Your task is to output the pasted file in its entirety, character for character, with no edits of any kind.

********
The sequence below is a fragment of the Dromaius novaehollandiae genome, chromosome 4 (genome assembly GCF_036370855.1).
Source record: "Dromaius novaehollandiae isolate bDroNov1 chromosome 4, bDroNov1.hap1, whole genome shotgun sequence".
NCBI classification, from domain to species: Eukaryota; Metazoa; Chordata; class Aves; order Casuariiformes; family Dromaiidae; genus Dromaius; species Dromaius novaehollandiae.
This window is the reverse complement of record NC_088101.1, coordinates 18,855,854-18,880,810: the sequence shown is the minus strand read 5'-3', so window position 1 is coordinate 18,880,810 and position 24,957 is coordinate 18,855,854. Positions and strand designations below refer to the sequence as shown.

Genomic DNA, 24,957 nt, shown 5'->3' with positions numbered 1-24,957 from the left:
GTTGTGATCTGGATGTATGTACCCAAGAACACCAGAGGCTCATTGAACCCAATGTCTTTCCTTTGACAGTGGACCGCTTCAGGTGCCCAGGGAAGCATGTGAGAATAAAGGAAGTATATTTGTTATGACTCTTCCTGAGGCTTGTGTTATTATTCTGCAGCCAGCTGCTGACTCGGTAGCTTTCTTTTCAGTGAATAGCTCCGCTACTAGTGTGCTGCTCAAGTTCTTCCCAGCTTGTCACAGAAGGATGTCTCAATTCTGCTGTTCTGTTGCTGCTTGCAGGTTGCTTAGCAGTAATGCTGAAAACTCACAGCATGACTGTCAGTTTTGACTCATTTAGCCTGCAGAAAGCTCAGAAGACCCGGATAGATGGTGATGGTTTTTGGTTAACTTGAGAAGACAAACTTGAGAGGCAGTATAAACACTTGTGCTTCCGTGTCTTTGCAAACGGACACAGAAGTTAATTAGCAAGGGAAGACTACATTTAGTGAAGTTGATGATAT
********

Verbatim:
The sequence below is a fragment of the Dromaius novaehollandiae genome, chromosome 4 (genome assembly GCF_036370855.1).
Source record: "Dromaius novaehollandiae isolate bDroNov1 chromosome 4, bDroNov1.hap1, whole genome shotgun sequence".
NCBI classification, from domain to species: Eukaryota; Metazoa; Chordata; class Aves; order Casuariiformes; family Dromaiidae; genus Dromaius; species Dromaius novaehollandiae.
This window is the reverse complement of record NC_088101.1, coordinates 18,855,854-18,880,810: the sequence shown is the minus strand read 5'-3', so window position 1 is coordinate 18,880,810 and position 24,957 is coordinate 18,855,854. Positions and strand designations below refer to the sequence as shown.

Genomic DNA, 24,957 nt, shown 5'->3' with positions numbered 1-24,957 from the left:
GTTGTGATCTGGATGTATGTACCCAAGAACACCAGAGGCTCATTGAACCCAATGTCTTTCCTTTGACAGTGGACCGCTTCAGGTGCCCAGGGAAGCATGTGAGAATAAAGGAAGTATATTTGTTATGACTCTTCCTGAGGCTTGTGTTATTATTCTGCAGCCAGCTGCTGACTCGGTAGCTTTCTTTTCAGTGAATAGCTCCGCTACTAGTGTGCTGCTCAAGTTCTTCCCAGCTTGTCACAGAAGGATGTCTCAATTCTGCTGTTCTGTTGCTGCTTGCAGGTTGCTTAGCAGTAATGCTGAAAACTCACAGCATGACTGTCAGTTTTGACTCATTTAGCCTGCAGAAAGCTCAGAAGACCCGGATAGATGGTGATGGTTTTTGGTTAACTTGAGAAGACAAACTTGAGAGGCAGTATAAACACTTGTGCTTCCGTGTCTTTGCAAACGGACACAGAAGTTAATTAGCAAGGGAAGACTACATTTAGTGAAGTTGATGATAT